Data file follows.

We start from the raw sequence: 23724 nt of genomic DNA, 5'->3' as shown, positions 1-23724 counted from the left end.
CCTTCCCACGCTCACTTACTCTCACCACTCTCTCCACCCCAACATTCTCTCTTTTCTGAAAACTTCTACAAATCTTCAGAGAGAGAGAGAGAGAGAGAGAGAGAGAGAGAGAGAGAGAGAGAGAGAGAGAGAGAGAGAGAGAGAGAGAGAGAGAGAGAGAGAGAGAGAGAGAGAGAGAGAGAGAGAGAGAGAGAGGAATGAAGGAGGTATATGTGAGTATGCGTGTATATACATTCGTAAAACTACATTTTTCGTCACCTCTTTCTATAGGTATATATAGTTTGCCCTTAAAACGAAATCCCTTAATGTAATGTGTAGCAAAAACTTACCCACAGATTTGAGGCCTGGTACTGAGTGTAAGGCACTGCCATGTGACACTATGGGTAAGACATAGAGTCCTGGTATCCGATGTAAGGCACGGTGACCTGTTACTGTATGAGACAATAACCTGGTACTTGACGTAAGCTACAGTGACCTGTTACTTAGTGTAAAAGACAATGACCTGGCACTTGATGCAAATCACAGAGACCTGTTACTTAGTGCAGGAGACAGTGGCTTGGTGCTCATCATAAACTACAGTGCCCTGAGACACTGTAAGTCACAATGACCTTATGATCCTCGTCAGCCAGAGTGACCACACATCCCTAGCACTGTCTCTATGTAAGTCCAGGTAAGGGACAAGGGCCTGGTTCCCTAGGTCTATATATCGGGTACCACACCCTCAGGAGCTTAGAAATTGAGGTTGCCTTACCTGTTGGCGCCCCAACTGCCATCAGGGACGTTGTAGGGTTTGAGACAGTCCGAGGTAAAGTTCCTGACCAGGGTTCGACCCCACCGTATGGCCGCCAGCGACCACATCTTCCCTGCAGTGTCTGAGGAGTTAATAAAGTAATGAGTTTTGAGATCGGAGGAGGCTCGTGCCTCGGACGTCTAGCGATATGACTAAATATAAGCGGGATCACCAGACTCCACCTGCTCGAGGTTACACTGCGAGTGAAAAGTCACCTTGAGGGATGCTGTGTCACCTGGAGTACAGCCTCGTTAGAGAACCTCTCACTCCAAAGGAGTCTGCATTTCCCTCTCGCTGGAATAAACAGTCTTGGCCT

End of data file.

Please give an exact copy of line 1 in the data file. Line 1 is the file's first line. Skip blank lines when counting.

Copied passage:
We start from the raw sequence: 23724 nt of genomic DNA, 5'->3' as shown, positions 1-23724 counted from the left end.